Adélie penguin walking on the ice [click to enlarge]

Adélie penguin walking on the ice at midnight [click to enlarge]

 

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8 Thoughts on “How to get to Antarctica by sea

  1. My favourite post of yours yet! Not just because you’ve travelled to the great unknown continent of the Antarctica, but because you really brought me into your once-in-a-lifetime experience. I love the diary format of this post, it really made me feel the sea sickness of the French man, the first sighting of an iceberg and the weightless wings of the Albatross.

    When I see a lone penguin I always think of this clip from Werner Herzog’s documentary: http://www.youtube.com/watch?v=x7kdDeGXUjI
    Shing recently posted..Why I Love ScandinaviaMy Profile

    • Thank you Shing! I’m happy I delivered the emotions. That was my intention.
      The penguin in the video is an Adélie penguin as well. The one you see in the photo was going back and forth.

  2. What a tough but fascinating trip. It’s easy for most of us to almost forget of this continents existence. The post is a fresh reminder of it. I’d be blown away by the natural setting and fauna there I’m sure.
    Mike | Earthdrifter recently posted..Miswak: Medicine for the MouthMy Profile

    • I’m sure either. There are few people who could remain unfazed in front of such sights, and those usually are not interested in going to Antarctica.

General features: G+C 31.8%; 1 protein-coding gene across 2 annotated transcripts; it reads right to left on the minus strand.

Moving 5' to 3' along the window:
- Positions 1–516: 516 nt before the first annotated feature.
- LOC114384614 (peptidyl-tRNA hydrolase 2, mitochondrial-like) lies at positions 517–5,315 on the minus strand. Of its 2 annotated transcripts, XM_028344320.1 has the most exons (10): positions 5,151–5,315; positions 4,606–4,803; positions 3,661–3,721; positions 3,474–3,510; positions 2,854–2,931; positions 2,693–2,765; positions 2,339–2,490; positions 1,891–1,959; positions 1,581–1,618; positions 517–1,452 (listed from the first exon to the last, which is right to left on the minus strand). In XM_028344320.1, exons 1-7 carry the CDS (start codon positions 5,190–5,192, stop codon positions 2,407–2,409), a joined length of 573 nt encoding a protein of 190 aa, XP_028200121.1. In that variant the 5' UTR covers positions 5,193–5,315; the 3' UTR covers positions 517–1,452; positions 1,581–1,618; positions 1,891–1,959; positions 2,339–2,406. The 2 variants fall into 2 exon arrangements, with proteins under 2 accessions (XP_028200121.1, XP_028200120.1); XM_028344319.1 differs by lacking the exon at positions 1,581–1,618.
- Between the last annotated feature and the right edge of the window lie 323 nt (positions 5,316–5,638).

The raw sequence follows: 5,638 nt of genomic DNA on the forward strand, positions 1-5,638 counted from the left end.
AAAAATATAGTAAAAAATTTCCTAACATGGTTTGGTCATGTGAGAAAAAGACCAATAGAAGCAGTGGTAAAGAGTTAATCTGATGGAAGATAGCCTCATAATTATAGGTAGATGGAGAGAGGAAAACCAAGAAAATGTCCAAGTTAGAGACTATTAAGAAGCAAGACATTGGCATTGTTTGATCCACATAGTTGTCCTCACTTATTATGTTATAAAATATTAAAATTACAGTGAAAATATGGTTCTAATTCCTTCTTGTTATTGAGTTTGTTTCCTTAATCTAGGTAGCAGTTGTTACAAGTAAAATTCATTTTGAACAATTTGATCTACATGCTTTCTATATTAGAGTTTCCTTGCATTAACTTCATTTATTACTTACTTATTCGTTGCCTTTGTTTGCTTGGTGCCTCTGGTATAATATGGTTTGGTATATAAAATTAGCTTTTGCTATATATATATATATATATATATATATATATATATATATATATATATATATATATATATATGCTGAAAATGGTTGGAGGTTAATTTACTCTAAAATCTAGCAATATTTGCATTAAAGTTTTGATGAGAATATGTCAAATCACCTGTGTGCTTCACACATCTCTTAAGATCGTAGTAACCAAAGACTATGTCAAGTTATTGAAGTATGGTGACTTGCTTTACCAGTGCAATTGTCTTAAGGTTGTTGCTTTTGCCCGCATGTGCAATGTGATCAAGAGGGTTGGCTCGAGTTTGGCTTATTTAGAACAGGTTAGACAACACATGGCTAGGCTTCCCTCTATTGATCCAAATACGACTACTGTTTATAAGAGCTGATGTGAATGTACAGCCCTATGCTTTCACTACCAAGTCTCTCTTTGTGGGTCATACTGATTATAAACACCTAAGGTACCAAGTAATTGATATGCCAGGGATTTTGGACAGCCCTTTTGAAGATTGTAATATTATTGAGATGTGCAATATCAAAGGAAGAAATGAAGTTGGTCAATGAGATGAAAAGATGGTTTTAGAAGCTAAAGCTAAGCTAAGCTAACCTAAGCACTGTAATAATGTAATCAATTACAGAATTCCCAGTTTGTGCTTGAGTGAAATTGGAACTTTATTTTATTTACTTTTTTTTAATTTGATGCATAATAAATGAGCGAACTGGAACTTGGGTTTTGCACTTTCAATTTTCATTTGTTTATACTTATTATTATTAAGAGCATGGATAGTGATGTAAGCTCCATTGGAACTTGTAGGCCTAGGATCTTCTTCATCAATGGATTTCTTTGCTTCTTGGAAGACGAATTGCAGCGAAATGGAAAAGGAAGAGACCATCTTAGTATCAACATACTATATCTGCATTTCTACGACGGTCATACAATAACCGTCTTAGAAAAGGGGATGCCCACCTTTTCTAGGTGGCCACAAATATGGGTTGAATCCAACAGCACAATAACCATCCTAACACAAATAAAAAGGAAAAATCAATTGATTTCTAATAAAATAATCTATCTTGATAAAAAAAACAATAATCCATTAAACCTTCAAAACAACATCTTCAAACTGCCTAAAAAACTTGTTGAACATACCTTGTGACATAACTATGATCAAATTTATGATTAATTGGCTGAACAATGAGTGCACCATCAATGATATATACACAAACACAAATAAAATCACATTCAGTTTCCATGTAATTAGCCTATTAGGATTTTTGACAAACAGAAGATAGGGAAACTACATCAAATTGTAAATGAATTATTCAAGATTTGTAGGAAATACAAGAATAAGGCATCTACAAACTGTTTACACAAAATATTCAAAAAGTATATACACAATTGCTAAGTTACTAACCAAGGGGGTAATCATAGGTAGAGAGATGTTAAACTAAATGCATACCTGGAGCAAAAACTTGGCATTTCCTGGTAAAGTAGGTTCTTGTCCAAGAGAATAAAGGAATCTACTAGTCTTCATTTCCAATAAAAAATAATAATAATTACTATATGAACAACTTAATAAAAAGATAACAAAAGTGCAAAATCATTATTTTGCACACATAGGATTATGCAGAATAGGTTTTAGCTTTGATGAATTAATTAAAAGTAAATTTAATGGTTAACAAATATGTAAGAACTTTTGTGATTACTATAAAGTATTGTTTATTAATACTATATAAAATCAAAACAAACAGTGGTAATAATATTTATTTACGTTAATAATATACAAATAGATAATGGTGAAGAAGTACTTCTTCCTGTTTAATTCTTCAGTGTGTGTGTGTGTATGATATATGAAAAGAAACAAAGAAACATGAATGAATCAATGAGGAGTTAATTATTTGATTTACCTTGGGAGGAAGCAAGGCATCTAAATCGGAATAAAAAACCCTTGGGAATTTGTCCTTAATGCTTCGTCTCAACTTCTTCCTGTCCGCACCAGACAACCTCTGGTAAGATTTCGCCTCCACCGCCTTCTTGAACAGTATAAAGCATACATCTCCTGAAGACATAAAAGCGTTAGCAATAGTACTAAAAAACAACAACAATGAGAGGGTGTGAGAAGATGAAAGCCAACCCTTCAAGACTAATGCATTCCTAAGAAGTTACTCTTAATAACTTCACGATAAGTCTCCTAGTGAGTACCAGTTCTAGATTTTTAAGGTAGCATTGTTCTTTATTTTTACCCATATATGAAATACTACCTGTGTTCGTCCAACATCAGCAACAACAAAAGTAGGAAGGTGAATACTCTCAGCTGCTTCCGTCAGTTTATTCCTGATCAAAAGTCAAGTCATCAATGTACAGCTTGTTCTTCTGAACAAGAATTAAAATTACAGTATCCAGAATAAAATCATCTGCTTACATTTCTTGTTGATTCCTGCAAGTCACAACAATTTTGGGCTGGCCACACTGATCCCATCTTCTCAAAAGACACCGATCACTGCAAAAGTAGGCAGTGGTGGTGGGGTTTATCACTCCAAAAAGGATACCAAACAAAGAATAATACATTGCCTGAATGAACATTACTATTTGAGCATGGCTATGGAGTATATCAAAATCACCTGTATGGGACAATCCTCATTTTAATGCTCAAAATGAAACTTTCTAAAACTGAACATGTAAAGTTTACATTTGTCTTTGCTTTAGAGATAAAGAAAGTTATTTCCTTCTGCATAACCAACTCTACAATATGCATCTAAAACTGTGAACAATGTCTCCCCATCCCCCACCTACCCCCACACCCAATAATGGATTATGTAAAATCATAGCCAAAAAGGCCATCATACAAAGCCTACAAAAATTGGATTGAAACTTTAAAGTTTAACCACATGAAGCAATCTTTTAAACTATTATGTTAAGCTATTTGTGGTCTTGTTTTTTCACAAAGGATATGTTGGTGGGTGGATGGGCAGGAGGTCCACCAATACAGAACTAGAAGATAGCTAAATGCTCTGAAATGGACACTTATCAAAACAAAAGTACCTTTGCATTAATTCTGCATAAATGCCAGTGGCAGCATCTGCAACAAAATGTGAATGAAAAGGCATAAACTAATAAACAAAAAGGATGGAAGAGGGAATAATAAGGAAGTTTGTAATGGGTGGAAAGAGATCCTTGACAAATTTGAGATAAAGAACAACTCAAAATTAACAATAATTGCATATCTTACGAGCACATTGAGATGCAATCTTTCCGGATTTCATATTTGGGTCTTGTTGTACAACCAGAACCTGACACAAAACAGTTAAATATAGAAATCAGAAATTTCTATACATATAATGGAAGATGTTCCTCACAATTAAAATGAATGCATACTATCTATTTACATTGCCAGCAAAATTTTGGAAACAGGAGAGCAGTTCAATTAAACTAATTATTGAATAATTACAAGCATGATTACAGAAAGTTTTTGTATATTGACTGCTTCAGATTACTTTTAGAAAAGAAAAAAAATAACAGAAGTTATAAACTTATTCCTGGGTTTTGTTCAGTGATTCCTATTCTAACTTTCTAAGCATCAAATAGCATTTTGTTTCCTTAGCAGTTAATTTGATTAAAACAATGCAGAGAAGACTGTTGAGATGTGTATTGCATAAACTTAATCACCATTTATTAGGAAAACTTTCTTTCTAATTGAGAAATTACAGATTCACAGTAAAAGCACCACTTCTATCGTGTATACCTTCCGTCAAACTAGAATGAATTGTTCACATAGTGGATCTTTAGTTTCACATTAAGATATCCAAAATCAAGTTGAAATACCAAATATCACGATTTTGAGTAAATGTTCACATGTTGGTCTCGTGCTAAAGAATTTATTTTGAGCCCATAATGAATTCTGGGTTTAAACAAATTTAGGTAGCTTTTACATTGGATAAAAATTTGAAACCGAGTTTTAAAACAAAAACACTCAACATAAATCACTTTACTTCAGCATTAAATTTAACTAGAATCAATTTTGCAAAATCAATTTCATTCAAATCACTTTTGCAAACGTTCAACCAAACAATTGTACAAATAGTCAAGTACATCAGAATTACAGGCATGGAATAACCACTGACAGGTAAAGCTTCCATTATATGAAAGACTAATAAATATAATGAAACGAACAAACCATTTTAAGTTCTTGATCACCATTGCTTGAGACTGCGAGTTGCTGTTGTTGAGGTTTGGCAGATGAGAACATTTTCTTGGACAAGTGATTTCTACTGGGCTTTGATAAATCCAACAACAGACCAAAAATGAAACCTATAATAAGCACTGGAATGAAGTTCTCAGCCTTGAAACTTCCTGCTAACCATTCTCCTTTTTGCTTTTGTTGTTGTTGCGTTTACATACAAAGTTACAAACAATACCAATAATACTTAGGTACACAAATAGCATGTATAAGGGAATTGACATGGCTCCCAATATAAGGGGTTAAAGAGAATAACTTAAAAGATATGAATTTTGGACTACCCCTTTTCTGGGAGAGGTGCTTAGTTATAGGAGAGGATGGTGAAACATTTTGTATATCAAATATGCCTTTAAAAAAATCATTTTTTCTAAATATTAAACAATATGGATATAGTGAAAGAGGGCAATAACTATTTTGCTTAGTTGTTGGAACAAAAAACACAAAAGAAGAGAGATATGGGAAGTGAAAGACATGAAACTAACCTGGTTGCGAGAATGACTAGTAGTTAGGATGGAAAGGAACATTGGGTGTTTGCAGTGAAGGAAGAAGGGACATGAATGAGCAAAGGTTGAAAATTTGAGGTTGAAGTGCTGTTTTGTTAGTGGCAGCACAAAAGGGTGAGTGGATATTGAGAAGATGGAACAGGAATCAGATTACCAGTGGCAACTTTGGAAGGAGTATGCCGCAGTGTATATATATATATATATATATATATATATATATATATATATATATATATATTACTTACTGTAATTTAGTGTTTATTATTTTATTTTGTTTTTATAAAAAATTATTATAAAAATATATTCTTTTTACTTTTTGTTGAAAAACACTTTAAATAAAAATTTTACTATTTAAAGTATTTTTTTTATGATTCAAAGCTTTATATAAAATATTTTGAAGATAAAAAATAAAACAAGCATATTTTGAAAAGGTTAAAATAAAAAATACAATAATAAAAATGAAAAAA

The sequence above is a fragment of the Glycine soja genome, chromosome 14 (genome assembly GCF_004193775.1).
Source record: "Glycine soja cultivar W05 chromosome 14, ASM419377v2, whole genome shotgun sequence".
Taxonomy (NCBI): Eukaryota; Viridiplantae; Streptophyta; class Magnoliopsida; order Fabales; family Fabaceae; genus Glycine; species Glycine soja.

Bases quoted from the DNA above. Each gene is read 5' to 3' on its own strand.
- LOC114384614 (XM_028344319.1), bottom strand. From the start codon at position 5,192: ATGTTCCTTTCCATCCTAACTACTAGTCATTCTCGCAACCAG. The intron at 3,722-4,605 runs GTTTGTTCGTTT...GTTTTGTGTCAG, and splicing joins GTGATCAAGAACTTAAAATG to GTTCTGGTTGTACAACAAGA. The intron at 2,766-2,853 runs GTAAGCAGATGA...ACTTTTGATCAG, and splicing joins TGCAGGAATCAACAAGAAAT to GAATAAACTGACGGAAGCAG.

A strong feeling I had since the beginning is that Antarctica itself is alive, like an organism.

  3. Maricela on May 30, 2013 at 8:10 am said:

    Wow! You really managed to transmit the awe you felt at the time you reached this amazing continent. I felt chills whilst I read the last part of your post.:)

  4. Wow! You are a real travel monster! :-) Wonderful trip, adventure literally. And the photos… they are super.
    Victor Tribunsky recently posted..Journey to Kingdom of Dead in Grotte dell’Angelo – Cave in ItalyMy Profile

    • Thank you Victor!
      I would like to be a travel monster, but I’m not.
      I’m just a very lucky person who had a chance to work in Antartica several times.
      Every breathless step on the ice at over 3,000 m asl, every sleepless night were worth it.